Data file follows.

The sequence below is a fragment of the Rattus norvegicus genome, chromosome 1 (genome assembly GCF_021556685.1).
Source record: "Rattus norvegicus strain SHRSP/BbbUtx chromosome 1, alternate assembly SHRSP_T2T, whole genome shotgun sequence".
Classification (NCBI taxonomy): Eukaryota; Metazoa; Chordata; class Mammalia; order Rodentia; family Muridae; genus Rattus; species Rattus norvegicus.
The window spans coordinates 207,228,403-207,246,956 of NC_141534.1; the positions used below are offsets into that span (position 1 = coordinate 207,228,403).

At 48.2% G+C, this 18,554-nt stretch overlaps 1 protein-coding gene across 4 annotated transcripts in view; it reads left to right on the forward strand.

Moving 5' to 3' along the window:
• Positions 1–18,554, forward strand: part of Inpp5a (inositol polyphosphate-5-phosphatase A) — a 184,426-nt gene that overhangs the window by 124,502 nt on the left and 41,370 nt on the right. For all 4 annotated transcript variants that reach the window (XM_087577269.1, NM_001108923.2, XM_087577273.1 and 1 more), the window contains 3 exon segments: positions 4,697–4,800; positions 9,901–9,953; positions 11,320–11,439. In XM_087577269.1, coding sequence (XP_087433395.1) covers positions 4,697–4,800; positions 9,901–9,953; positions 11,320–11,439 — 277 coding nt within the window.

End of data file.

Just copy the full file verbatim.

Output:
The sequence below is a fragment of the Rattus norvegicus genome, chromosome 1 (genome assembly GCF_021556685.1).
Source record: "Rattus norvegicus strain SHRSP/BbbUtx chromosome 1, alternate assembly SHRSP_T2T, whole genome shotgun sequence".
Classification (NCBI taxonomy): Eukaryota; Metazoa; Chordata; class Mammalia; order Rodentia; family Muridae; genus Rattus; species Rattus norvegicus.
The window spans coordinates 207,228,403-207,246,956 of NC_141534.1; the positions used below are offsets into that span (position 1 = coordinate 207,228,403).

At 48.2% G+C, this 18,554-nt stretch overlaps 1 protein-coding gene across 4 annotated transcripts in view; it reads left to right on the forward strand.

Moving 5' to 3' along the window:
• Positions 1–18,554, forward strand: part of Inpp5a (inositol polyphosphate-5-phosphatase A) — a 184,426-nt gene that overhangs the window by 124,502 nt on the left and 41,370 nt on the right. For all 4 annotated transcript variants that reach the window (XM_087577269.1, NM_001108923.2, XM_087577273.1 and 1 more), the window contains 3 exon segments: positions 4,697–4,800; positions 9,901–9,953; positions 11,320–11,439. In XM_087577269.1, coding sequence (XP_087433395.1) covers positions 4,697–4,800; positions 9,901–9,953; positions 11,320–11,439 — 277 coding nt within the window.